News / Middle East

Mideast Analysts Say Obama Has Time on His Side in Mideast Peace Process

President Barack Obama talks with Palestinian President Mahmoud Abbas and Prime Minister Benjamin Netanyahu of Israel at the conclusion of a statement to the press in the East Room of the White House, Sept. 1, 2010.
President Barack Obama talks with Palestinian President Mahmoud Abbas and Prime Minister Benjamin Netanyahu of Israel at the conclusion of a statement to the press in the East Room of the White House, Sept. 1, 2010.


Multiple U.S. leaders over the decades have pushed for it, but there is still no lasting peace in the Middle East.

U.S. President Barack Obama's Mideast Envoy George Mitchell says this should not deter the United States. "The cause of peace is so important, so just, indeed - I'm not trying to use hyperbole - so noble, that it must continue notwithstanding prior efforts' failure," he said.

Mr. Obama vowed to press for a two-state solution during his speech in Cairo six months into his presidency. "That is in Israel's interest, Palestine's interest, America's interest, and the world's interest. And that is why I intend to personally pursue this outcome with all the patience and dedication that the task requires," he said.

Notre Dame University Professor Michael Desch, like many Mideast analysts, is skeptical that direct talks that began this month will yield success.  Desch says obstacles include the Palestinian militant group Hamas, which rules the Gaza Strip, and what he describes as Israeli Prime Minister Benjamin Netanyahu's reluctance to embrace the idea a two-state solution.

"The optimist might say that President Obama is committed to this issue, made a historic speech in Cairo reaching out to the Arab and Islamic world, and is beginning this effort relatively early in his first term in office. But I think the structural obstacles to successful peace negotiations are just huge," he said.

George Mitchell says he believes the president will succeed, even though the president himself acknowledges that the outcome is uncertain, and the goal is agreement on major issues within one year.   Mitchell said whatever the outcome, "it isn't going to be because time ran out at the end."

Robert Danin, of the Council On Foreign Relations, points out that Mr. Obama is less than halfway into his first term in office. He says this gives him leverage. "Starting with a great deal of time left in the administration means that President Obama still calls the shots. Whereas previous presidents were up against a wall.  They were up against the end of their administrations, and the parties knew it, and they were able to play that against the United States," he said.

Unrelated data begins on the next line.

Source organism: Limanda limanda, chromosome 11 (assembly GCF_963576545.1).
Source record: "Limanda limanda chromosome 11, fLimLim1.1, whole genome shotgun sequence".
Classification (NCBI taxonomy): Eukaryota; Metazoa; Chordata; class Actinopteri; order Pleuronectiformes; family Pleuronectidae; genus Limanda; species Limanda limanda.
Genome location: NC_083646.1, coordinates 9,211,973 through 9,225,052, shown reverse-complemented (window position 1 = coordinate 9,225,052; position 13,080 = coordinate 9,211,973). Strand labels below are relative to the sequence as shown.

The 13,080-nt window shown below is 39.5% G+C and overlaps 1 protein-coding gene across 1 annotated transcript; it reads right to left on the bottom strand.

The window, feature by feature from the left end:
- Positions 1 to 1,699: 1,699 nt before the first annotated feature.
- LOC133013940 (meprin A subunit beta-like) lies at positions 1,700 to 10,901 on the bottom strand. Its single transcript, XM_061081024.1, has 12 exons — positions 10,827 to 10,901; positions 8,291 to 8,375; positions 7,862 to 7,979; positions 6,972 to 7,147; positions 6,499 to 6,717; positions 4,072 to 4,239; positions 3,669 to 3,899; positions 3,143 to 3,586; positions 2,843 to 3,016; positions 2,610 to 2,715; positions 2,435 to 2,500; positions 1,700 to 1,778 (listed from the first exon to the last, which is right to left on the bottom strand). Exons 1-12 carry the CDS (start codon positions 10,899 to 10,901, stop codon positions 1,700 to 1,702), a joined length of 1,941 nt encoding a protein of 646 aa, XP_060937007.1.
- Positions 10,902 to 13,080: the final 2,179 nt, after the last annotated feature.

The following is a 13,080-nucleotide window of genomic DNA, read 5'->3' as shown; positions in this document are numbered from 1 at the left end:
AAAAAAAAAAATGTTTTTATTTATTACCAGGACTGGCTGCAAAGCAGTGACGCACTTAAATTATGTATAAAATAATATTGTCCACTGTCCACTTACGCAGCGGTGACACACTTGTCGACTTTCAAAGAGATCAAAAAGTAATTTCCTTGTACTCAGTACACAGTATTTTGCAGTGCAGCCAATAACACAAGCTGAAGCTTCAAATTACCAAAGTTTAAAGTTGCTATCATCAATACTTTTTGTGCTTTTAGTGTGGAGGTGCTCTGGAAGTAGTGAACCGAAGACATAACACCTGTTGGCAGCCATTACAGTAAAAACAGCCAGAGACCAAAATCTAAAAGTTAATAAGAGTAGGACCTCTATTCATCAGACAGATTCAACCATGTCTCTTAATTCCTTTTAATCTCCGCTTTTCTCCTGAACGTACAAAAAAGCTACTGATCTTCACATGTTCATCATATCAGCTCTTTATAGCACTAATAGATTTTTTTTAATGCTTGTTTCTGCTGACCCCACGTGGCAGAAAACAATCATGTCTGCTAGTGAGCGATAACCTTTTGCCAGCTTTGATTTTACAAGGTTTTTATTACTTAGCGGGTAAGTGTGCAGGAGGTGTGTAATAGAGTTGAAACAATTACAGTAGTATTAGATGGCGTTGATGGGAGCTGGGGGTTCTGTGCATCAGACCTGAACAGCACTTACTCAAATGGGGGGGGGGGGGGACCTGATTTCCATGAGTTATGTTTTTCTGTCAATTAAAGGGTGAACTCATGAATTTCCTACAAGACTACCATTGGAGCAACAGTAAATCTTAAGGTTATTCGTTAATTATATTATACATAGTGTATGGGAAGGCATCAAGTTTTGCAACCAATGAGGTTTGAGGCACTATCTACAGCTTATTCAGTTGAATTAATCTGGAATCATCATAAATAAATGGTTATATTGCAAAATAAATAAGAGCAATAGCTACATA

Danin says he does not think the Israeli and Palestinian leaders will want to anger or embarrass a U.S. president who could be in office for another two to six years. "I don't believe that this is the graveyard for American presidents, but pursuing Israeli-Palestinian peace, Arab-Israeli peace, is not a domestic vote getter," he said.

President Jimmy Carter brought together Egyptian President Anwar Sadat and Israeli Prime Minister Menachem Begin for the Camp David Accords in 1978.  President George H.W. Bush took part in the Madrid peace conference in 1991, with Israeli and key Arab leaders in attendance.  

Neither U.S. president was re-elected.

Now, the wars in Iraq and Afghanistan, the economy, elections and other issues all compete for attention with Mideast peace.

Ian Lustick, a professor at the University of Pennsylvania, says that makes a Palestinian-Israeli peace deal that much harder to achieve. "It is hard to imagine even in the best of circumstances President Obama solving that problem, of being able to attend to this and almost only this issue over a significant period of time for the next year, which is almost what's necessary," he said.

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